Fostering a Connected Culture in a Remote World
by Women In Trucking Staff, on Sep 1, 2021 5:45:00 AM
With 375 employees (including 150 drivers) working across seven separate locations around the country, ReedTMS Logistics was connecting with a remote workforce long before the coronavirus pandemic made it a necessity. Even so, when every employee started working from home due to the pandemic, the company had to take those connections to the next level.
“It was a struggle in the beginning,” admits Eileen Dabrowski, Director of Learning and Development at the company. “Our close-knit culture makes Reed unique. Prior to COVID, we took our ability to come together as a team for granted. It’s entirely different now without ‘the glue of HQ.’”
To keep in touch, Dabrowski encourages supervisors to schedule regular, virtual meetings with each of their team members. “It is so critical to maintain a pulse on the company and on every employee. Making time to let team members know that they are valued goes a long way toward helping those who are working remotely, over-the-road or in a different location feel connected,” she explains.
She stresses the importance of giving theseconversations undivided attention. “We’re all multi-taskers by nature. People can tell, even over the phone, if you are not giving them your full attention,” she says. “It is easy to not feel valued if the person you are talking to is not actively listening and engaging.”
Like many companies, Reed has invested in technology and resources to support more virtual communication. “One of the positives of COVID is that our communication has improved significantly,” Dabrowski says. A number of platforms help to bring employees together – Microsoft Teams, Zoom, Skype. “The Teams group chat function has been a game changer, she says. “It allows us to engage in discussions and address issues in real time in a safe way. I suspect we will continue to rely heavily on this technology post-COVID.”
Working remotely added a new layer of complexity to employee training, prompting the team to look for ways to adapt. “When COVID started, we looked at our curriculum and tested it virtually with an external audience,” Dabrowski explains. “We’d ask, ‘Where did I lose you?’” The exercise helped to identify important opportunities for improvement.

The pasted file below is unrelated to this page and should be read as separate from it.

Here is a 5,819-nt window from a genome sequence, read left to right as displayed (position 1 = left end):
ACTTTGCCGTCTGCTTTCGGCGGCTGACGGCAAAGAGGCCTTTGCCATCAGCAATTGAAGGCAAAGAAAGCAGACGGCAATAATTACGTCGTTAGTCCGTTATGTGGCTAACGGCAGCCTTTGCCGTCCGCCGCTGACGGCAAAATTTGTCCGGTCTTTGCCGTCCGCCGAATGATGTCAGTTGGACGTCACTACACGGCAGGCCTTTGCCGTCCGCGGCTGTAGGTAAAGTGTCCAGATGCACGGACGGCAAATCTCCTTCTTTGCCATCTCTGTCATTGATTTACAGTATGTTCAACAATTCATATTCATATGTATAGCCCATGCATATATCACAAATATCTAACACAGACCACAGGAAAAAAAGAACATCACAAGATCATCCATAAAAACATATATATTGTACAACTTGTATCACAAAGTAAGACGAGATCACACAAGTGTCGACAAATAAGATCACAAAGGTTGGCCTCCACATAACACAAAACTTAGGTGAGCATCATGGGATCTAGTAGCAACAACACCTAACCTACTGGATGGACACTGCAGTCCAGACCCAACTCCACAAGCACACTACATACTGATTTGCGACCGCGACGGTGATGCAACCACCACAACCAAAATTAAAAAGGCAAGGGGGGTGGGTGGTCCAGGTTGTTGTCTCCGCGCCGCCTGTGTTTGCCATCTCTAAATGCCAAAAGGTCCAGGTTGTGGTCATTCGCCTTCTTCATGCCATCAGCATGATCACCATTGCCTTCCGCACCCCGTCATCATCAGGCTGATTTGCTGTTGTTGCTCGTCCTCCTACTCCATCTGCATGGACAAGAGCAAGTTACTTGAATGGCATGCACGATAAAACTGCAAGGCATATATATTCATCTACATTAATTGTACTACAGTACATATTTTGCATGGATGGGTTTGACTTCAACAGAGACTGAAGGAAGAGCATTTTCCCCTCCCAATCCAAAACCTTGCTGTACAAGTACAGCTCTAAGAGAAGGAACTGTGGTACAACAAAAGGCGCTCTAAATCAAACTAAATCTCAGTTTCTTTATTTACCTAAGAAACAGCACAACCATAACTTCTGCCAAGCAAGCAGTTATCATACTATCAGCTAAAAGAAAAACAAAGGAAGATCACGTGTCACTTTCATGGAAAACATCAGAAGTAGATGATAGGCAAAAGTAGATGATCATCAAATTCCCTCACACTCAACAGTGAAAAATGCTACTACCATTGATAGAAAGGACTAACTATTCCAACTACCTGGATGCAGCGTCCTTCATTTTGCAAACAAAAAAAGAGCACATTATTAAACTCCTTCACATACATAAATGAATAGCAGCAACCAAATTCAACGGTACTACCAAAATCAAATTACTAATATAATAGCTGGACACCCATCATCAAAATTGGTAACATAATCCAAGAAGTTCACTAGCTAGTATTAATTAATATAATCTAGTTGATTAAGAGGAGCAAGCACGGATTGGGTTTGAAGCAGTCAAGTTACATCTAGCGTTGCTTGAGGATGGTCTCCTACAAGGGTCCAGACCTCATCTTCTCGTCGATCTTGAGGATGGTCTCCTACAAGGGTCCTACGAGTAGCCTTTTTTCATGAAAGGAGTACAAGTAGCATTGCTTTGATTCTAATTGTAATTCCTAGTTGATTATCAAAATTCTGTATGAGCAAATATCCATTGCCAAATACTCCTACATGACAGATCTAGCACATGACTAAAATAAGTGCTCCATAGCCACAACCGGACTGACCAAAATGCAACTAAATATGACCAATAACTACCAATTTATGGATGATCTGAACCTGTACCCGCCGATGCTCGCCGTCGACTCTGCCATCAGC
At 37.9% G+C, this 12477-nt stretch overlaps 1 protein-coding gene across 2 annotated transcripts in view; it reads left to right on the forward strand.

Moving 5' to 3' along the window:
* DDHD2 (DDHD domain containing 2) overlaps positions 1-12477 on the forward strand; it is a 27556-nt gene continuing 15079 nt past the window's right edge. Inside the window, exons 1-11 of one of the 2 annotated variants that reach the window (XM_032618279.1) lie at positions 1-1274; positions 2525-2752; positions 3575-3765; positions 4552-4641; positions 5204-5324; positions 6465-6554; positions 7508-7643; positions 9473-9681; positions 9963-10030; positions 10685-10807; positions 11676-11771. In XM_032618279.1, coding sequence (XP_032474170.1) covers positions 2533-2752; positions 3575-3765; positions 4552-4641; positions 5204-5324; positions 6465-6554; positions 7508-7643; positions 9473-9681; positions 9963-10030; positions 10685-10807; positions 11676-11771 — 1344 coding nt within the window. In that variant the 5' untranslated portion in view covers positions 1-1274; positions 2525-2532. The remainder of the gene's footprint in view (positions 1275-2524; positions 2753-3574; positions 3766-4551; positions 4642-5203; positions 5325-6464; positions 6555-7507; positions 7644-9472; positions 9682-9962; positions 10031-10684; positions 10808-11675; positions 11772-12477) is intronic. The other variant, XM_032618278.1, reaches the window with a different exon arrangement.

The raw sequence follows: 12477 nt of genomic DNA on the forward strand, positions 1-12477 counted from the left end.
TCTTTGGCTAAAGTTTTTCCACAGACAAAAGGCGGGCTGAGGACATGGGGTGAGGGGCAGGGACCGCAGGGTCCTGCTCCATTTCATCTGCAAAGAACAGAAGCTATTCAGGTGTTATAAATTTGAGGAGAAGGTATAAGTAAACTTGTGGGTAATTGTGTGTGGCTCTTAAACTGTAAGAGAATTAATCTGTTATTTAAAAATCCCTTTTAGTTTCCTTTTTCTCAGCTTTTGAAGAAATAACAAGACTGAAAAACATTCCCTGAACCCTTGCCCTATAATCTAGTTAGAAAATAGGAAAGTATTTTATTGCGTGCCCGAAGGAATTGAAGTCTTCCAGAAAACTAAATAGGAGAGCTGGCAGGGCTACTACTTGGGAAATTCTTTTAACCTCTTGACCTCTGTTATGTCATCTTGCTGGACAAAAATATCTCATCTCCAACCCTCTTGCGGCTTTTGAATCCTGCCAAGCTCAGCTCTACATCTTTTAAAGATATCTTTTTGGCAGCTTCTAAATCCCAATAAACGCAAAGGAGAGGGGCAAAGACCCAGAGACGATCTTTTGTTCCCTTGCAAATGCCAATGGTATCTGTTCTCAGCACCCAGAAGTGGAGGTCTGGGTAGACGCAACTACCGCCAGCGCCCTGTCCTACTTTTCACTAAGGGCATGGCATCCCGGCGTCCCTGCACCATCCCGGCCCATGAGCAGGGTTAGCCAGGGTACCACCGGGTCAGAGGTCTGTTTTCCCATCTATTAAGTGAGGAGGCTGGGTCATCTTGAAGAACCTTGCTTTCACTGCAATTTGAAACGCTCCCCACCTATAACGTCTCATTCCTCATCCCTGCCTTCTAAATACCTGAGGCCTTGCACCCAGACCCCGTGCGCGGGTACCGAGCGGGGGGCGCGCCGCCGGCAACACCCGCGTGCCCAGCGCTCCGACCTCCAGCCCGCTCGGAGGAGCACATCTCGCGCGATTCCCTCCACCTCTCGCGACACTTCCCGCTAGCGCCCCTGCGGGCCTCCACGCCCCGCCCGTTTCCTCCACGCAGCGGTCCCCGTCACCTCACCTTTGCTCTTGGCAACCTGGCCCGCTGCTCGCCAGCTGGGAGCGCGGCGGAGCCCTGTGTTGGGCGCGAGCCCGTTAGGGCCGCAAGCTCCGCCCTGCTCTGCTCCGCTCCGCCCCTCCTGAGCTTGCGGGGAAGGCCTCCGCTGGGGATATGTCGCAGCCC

For example, the team quickly recognized that virtual training on a complex business intelligence platform or load-tracking software could not be completed in just a few days as it could be in person. They now provide the training through mini-sessions with a different cadence.
In addition, they began asking subject matter experts to teach a portion of the curriculum. This helps to provide more perspectives, add variety to the presentation and allow employees to new connections within the company. Dabrowski’s team continually solicits virtual feedback on training initiatives, using Constant Contact, Microsoft Sheets, and micro surveys. To encourage authentic feedback, most feedback can be provided anonymously. The company is also implementing a Kaizen program, and employees are encouraged to bring issues to light and suggest solutions.
Perhaps the most powerful strategy for forging connections in a remote environment was already widely used at Reed prior to the pandemic: focusing on employee engagement. Dabrowski has always sought out opportunities to bring employees together. Now many of those experiences take place virtually. Executives host online coffee chats to give employees a chance to connect with top leadership. Company-wide virtual happy hours are held to celebrate key milestones. Virtual walk and run events allow employees to interact and stay active.
The company’s philanthropy efforts also help to build employee engagement and boost morale. “We feel better as humans when we give back,” Dabrowski points out. Due to the pandemic, several long-standingevents were held virtually in 2020, including annual back-to-school shopping with at-risk children and a Christmas gift event for the Mike Alstott Foundation.
In-person events have been held when conditions permitted, including a summer clothing drive, a Thanksgiving meal for area firefighters and a local road clean-up. Dabrowski makes a point of involving employees in selecting the beneficiaries of the company’s philanthropic efforts. Each Reed facility has the opportunity to identify organizations in their local area for charitable giving. “People love to feel part of the process,” she says. “Employees vote on charities quarterly and we make a point of getting their feedback after each event – of asking, ‘How did that make you feel?’” Dabrowski says the team tries to schedule activities at times that allow more employees to join. For example, the road clean-up event took place at 5 a.m., so drivers could participate.
While widespread vaccinations and lifting restrictions may allow many Reed employees to head back to the office, others will continue to work remotely. Thanks to lessons learned during the pandemic and a long-standing focus on building a connected culture, the future for Reed looks promising.
This article was originally featured in Edition 2 of 2021 in our official magazine, Redefining The Road.
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